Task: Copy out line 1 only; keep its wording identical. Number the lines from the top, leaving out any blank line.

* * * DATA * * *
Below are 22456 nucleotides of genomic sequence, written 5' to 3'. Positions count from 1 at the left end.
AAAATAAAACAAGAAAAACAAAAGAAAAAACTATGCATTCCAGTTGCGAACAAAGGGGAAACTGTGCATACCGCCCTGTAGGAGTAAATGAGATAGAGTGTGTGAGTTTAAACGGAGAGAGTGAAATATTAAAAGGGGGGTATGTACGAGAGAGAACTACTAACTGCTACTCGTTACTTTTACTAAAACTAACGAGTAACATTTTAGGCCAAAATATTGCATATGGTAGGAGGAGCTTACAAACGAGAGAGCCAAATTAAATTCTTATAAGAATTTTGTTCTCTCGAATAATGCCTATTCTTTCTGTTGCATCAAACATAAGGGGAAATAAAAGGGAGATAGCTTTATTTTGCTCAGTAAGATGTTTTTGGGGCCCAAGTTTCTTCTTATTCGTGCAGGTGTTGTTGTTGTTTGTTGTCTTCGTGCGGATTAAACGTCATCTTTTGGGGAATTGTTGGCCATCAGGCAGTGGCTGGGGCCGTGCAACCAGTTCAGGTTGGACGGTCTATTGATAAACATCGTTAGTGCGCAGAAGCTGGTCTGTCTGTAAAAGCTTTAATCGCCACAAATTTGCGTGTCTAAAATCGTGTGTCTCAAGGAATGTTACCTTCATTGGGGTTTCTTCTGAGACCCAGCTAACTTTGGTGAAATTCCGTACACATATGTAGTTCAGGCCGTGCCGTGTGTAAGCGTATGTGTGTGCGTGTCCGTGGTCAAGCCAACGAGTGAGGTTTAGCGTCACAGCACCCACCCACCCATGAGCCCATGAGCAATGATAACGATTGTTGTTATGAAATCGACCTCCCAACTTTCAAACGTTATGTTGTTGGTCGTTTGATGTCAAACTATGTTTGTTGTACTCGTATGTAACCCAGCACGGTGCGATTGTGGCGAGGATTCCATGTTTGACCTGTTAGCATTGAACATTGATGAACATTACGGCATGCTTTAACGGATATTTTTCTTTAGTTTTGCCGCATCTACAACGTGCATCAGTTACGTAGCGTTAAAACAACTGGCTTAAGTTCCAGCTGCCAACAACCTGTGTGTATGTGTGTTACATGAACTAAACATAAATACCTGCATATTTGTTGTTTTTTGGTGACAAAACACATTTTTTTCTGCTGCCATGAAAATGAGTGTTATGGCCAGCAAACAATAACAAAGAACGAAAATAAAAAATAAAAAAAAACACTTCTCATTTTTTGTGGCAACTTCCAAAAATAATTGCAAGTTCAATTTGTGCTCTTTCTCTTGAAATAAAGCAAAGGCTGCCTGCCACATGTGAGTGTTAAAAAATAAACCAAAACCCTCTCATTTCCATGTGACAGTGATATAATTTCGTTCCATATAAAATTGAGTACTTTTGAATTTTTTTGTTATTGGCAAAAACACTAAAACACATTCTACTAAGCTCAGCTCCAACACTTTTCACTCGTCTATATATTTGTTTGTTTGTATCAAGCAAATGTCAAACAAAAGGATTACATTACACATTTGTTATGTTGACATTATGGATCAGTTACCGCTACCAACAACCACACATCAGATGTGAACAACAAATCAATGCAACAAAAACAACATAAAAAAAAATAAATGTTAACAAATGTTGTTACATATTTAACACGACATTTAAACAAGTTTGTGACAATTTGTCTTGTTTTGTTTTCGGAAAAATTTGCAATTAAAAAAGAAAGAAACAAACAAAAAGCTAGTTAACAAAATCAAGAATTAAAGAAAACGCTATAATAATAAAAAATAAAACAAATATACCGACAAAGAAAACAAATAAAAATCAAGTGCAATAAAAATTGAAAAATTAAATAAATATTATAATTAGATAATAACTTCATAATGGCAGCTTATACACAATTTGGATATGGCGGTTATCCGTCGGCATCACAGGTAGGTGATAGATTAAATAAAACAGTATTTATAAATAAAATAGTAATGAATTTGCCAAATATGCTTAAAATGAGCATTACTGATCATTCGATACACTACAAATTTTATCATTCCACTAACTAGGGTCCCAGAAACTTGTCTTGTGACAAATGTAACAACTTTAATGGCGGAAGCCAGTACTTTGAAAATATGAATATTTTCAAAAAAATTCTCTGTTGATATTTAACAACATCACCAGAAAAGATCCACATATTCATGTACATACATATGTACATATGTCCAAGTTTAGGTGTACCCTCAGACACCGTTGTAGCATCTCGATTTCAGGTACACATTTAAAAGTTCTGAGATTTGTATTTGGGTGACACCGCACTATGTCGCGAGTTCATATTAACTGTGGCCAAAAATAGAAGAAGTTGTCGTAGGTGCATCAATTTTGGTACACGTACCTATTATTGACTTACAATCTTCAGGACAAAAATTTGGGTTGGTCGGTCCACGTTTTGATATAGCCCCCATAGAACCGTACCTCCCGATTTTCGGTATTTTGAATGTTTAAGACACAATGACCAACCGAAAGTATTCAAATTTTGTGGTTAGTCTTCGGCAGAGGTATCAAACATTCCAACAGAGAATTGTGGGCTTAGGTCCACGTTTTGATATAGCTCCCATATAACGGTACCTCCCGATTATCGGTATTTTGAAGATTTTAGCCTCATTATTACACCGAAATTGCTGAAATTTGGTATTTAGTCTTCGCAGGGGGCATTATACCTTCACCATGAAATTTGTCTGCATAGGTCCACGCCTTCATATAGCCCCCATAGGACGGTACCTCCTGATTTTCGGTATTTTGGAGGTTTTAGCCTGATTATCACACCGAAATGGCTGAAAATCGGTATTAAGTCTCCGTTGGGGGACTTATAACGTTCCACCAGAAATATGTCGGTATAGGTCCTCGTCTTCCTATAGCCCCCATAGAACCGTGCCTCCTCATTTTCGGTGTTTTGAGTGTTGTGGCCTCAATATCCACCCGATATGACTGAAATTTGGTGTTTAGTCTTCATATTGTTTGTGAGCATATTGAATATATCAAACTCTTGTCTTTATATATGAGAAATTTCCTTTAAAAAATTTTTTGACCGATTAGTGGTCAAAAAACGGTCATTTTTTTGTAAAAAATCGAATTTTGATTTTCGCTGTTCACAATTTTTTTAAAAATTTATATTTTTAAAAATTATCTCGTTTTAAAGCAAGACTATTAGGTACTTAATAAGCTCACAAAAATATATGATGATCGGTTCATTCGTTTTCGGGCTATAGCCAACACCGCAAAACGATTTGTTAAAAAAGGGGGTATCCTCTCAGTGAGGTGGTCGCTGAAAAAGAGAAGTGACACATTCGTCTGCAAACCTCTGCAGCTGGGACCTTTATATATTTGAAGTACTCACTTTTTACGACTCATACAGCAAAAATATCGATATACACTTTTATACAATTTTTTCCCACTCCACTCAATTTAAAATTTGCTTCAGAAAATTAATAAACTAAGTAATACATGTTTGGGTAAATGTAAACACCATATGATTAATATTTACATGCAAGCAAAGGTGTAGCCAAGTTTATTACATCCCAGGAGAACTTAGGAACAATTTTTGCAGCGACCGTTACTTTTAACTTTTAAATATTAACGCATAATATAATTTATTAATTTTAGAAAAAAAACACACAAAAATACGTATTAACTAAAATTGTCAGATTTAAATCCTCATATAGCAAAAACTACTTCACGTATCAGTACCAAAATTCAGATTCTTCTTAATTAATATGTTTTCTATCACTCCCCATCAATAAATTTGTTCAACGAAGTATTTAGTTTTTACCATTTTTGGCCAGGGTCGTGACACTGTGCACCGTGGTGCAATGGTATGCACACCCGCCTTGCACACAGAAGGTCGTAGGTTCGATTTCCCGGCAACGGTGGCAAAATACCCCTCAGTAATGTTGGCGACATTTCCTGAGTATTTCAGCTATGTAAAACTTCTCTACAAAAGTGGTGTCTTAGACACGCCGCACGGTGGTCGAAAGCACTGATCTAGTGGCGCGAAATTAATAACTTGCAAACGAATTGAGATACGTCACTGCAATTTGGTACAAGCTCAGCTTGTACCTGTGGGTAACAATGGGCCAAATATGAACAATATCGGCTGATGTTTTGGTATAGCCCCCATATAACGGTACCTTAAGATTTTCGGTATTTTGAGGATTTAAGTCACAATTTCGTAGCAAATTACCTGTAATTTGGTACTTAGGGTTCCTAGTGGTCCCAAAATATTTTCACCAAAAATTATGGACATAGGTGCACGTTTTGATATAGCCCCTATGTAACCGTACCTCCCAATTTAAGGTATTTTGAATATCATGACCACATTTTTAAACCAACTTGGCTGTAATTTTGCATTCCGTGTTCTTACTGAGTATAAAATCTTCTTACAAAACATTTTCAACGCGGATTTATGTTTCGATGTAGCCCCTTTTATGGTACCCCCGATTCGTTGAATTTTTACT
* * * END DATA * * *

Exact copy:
Below are 22456 nucleotides of genomic sequence, written 5' to 3'. Positions count from 1 at the left end.